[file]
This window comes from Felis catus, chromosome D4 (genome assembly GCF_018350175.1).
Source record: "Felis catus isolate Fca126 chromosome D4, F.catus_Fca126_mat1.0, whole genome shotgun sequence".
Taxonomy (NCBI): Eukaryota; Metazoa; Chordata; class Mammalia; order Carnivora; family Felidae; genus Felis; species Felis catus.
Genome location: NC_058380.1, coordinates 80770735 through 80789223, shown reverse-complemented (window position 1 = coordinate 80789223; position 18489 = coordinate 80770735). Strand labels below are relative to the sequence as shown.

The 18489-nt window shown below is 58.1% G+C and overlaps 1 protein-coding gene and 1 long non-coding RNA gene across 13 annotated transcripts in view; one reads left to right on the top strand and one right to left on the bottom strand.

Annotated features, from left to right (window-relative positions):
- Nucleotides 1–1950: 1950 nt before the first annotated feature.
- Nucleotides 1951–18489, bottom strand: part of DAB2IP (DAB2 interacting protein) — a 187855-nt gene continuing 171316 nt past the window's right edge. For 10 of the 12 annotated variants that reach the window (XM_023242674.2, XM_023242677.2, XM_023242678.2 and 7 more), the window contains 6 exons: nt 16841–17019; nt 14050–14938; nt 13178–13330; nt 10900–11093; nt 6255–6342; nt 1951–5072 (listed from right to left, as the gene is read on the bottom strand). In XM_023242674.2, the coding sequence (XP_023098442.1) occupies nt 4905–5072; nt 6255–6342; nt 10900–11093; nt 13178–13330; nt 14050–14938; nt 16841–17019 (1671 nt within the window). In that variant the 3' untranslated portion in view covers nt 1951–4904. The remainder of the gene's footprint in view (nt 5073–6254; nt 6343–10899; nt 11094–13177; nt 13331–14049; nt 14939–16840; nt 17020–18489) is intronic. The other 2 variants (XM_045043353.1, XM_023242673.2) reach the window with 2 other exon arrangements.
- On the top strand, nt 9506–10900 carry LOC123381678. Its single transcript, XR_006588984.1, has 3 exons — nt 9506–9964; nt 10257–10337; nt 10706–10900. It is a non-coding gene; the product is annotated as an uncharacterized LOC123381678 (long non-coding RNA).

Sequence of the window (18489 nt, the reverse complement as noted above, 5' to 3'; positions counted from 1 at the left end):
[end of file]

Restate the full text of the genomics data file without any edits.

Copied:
This window comes from Felis catus, chromosome D4 (genome assembly GCF_018350175.1).
Source record: "Felis catus isolate Fca126 chromosome D4, F.catus_Fca126_mat1.0, whole genome shotgun sequence".
Taxonomy (NCBI): Eukaryota; Metazoa; Chordata; class Mammalia; order Carnivora; family Felidae; genus Felis; species Felis catus.
Genome location: NC_058380.1, coordinates 80770735 through 80789223, shown reverse-complemented (window position 1 = coordinate 80789223; position 18489 = coordinate 80770735). Strand labels below are relative to the sequence as shown.

The 18489-nt window shown below is 58.1% G+C and overlaps 1 protein-coding gene and 1 long non-coding RNA gene across 13 annotated transcripts in view; one reads left to right on the top strand and one right to left on the bottom strand.

Annotated features, from left to right (window-relative positions):
- Nucleotides 1–1950: 1950 nt before the first annotated feature.
- Nucleotides 1951–18489, bottom strand: part of DAB2IP (DAB2 interacting protein) — a 187855-nt gene continuing 171316 nt past the window's right edge. For 10 of the 12 annotated variants that reach the window (XM_023242674.2, XM_023242677.2, XM_023242678.2 and 7 more), the window contains 6 exons: nt 16841–17019; nt 14050–14938; nt 13178–13330; nt 10900–11093; nt 6255–6342; nt 1951–5072 (listed from right to left, as the gene is read on the bottom strand). In XM_023242674.2, the coding sequence (XP_023098442.1) occupies nt 4905–5072; nt 6255–6342; nt 10900–11093; nt 13178–13330; nt 14050–14938; nt 16841–17019 (1671 nt within the window). In that variant the 3' untranslated portion in view covers nt 1951–4904. The remainder of the gene's footprint in view (nt 5073–6254; nt 6343–10899; nt 11094–13177; nt 13331–14049; nt 14939–16840; nt 17020–18489) is intronic. The other 2 variants (XM_045043353.1, XM_023242673.2) reach the window with 2 other exon arrangements.
- On the top strand, nt 9506–10900 carry LOC123381678. Its single transcript, XR_006588984.1, has 3 exons — nt 9506–9964; nt 10257–10337; nt 10706–10900. It is a non-coding gene; the product is annotated as an uncharacterized LOC123381678 (long non-coding RNA).

Sequence of the window (18489 nt, the reverse complement as noted above, 5' to 3'; positions counted from 1 at the left end):